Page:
We sort of covered this earlier, but now thanks to some quotes coming out of Boston, it’s starting to get a little bit more run around the Internet. So now, we’ll pose the question to you: Was Sabres defenseman Tyler Myers’ hit on Bruins defenseman Johnny Boychuk a dirty hit? In case you missed it, here it is.
“I didn’t see him coming, I didn’t have the puck and I felt like it was a shot to the head, I guess,” said Boychuk. “Then they called it the freakin’ hit of the night in the arena with the fans going crazy. He was coming right at my head.”
The Bruins, understandably so, are a bit sensitive to hits up high and while nothing came of the hit, that doesn’t generally mean it wasn’t questionable. Hits like this hang more on intent and you could say that Myers certainly wasn’t intending to take out Boychuk. Then again, sometimes things just happen.
“I was just playing the play hard,” he said. “I saw the scrum, and I thought he was digging for the puck. I just went to finish my check. I think it’s pretty safe to say my style is not to go in trying to hurt guys. I was just looking to finish my check.”
One man’s hockey hit is another man’s head shot. What are your thoughts?
It’s said that variety is the spice of life, yet it seems to be the spite of the Minnesota Wild.
As head coach Mike Yeo said, this struggling team appears to find a new way to lose virtually every night. That couldn’t have happened once again on Saturday, when they fell 4-1 to the St. Louis Blues, could it?
If you ask Jarret Stoll, the latest problem was the penalty kill.
Jarret Stoll: "our penalty kill let us down tonight." #mnwild
Honestly, Stoll may have been too specific, likely trying to throw his own unit under the bus. Instead, it might be more accurate to say that Minnesota’s special teams let them down.
Indeed, the Wild struggled to limit the Blues’ power play, which went an unsettling 3-for-6. That said, Minnesota had a chance to trade blows with St. Louis. Instead, the Wild managed one power-play goal on seven opportunities.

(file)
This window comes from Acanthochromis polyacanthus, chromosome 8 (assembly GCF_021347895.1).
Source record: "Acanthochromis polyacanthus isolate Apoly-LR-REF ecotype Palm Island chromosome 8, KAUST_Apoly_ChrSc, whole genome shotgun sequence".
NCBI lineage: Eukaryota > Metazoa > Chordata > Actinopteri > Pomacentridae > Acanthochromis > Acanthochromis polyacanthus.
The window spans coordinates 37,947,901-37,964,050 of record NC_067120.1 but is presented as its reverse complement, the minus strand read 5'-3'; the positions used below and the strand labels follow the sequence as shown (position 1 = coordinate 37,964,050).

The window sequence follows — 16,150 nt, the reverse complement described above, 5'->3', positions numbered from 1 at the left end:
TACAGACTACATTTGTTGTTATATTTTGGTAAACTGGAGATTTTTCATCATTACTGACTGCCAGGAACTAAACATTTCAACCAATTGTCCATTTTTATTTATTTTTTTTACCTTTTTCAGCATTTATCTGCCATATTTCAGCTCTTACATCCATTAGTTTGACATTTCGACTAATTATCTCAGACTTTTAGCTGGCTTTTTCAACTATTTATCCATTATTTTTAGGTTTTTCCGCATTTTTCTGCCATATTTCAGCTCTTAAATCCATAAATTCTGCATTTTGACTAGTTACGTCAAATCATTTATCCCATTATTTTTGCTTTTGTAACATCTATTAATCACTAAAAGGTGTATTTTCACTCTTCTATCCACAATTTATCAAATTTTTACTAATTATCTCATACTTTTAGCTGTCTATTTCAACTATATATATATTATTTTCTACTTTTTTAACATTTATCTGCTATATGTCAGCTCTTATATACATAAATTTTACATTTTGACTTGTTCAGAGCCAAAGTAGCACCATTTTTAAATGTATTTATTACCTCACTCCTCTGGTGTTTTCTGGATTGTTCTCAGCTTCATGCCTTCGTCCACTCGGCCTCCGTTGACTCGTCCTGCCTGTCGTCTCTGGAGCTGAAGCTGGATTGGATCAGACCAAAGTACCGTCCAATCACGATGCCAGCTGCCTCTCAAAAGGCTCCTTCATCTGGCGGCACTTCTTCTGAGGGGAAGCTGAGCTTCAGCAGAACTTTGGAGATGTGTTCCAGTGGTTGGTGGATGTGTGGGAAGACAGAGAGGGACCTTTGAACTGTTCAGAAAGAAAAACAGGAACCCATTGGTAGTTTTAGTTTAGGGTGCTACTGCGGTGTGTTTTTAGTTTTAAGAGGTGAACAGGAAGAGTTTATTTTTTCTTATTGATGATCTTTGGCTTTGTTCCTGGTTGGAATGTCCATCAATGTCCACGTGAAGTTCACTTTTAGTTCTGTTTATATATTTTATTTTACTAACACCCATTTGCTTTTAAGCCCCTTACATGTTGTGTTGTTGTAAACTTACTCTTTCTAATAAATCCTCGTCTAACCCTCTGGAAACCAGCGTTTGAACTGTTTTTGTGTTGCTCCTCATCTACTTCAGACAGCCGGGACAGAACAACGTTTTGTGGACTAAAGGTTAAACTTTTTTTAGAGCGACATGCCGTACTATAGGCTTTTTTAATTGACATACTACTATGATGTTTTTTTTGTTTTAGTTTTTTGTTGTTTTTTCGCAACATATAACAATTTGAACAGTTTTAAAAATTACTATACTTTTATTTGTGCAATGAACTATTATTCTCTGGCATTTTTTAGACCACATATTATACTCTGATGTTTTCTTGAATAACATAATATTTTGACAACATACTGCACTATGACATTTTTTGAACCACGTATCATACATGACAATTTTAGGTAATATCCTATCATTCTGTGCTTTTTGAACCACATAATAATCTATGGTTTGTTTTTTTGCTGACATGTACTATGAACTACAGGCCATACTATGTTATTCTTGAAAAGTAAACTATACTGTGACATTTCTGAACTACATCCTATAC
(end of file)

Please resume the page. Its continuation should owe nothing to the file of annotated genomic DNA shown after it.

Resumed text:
The silver lining is that the Wild believe that they showed more fight than this fragile bunch had been generating before.
Pominville: "It's been a while since we showed that much fight. As long as we keep fighting…we'll find our way out of this."
Worry (if you’re pulling for the Stars) or gloat (if you’re a Blackhawks fan) all you want, but the bottom line is that the Central Division’s No.1 spot is clearly in Chicago’s control after Saturday night.
The Blackhawks earned a decisive 5-1 win against the Dallas Stars, giving them a five-point standings lead over Dallas for the Central Division lead.
You may feel like that’s more of the same, but consider this: things would look a lot closer if Dallas won or gained points, as they hold three games in hand on the ‘Hawks.
At least one Blackhawks player admits this game means a little more than your average W.
Niklas Hjalmarsson: "Yeah, that was a big win for us. Corey was unbelievable, as usual." #Blackhawks
Looking at the standings, beating the Buffalo Sabres was pretty important for the Boston Bruins. The Atlantic Division’s run for spots appears particularly congested out East.
Of all the Bruins to get a chance to win it all, the team might have wanted Brad Marchand to have that opportunity. He’s on pace to destroy his previous career-highs for scoring, and Marchand’s been particularly hot lately.
Either way, Marchand came up big indeed, scoring the rare overtime game-winner on a penalty shot. Check out the drama below:
That can be a big extra point and ROW (regulation/overtime win) when the regular season is finished.
Note: Many believe that Marchand should not have received a penalty shot on the play.
Crosby kills the Cats: Penguins end Panthers’ winning streak
The resurgence of Crosby and Letang already played a big role in the Penguins going from disjointed and frustrating to sneaky and scary, so it shouldn’t be that surprising to see them play so well. Doing so in such brisk order is a little bewildering, however.